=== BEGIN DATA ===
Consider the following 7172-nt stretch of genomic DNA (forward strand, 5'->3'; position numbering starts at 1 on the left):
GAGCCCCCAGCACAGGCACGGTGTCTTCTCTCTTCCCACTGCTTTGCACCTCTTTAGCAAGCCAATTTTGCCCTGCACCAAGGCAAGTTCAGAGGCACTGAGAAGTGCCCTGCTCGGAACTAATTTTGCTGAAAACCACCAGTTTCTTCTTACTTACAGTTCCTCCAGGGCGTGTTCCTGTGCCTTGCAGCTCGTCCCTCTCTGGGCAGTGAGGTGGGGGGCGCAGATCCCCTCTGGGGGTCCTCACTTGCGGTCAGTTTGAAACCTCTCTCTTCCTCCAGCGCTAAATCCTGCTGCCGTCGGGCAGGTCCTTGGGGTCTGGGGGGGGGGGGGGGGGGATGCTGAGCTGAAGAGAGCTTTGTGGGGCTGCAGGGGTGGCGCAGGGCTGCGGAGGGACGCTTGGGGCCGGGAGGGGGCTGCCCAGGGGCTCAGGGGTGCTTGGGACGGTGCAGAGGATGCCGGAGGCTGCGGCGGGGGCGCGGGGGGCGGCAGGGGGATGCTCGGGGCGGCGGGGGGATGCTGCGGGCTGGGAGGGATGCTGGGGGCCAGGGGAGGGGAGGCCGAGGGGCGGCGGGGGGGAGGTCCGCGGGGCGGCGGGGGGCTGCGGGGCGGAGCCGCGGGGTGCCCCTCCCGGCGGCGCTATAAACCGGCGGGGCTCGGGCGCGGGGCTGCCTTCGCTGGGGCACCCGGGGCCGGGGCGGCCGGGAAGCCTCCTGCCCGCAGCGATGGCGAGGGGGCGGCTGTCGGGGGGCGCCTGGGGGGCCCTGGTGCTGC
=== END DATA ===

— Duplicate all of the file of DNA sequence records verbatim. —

Consider the following 7172-nt stretch of genomic DNA (forward strand, 5'->3'; position numbering starts at 1 on the left):
GAGCCCCCAGCACAGGCACGGTGTCTTCTCTCTTCCCACTGCTTTGCACCTCTTTAGCAAGCCAATTTTGCCCTGCACCAAGGCAAGTTCAGAGGCACTGAGAAGTGCCCTGCTCGGAACTAATTTTGCTGAAAACCACCAGTTTCTTCTTACTTACAGTTCCTCCAGGGCGTGTTCCTGTGCCTTGCAGCTCGTCCCTCTCTGGGCAGTGAGGTGGGGGGCGCAGATCCCCTCTGGGGGTCCTCACTTGCGGTCAGTTTGAAACCTCTCTCTTCCTCCAGCGCTAAATCCTGCTGCCGTCGGGCAGGTCCTTGGGGTCTGGGGGGGGGGGGGGGGGGATGCTGAGCTGAAGAGAGCTTTGTGGGGCTGCAGGGGTGGCGCAGGGCTGCGGAGGGACGCTTGGGGCCGGGAGGGGGCTGCCCAGGGGCTCAGGGGTGCTTGGGACGGTGCAGAGGATGCCGGAGGCTGCGGCGGGGGCGCGGGGGGCGGCAGGGGGATGCTCGGGGCGGCGGGGGGATGCTGCGGGCTGGGAGGGATGCTGGGGGCCAGGGGAGGGGAGGCCGAGGGGCGGCGGGGGGGAGGTCCGCGGGGCGGCGGGGGGCTGCGGGGCGGAGCCGCGGGGTGCCCCTCCCGGCGGCGCTATAAACCGGCGGGGCTCGGGCGCGGGGCTGCCTTCGCTGGGGCACCCGGGGCCGGGGCGGCCGGGAAGCCTCCTGCCCGCAGCGATGGCGAGGGGGCGGCTGTCGGGGGGCGCCTGGGGGGCCCTGGTGCTGC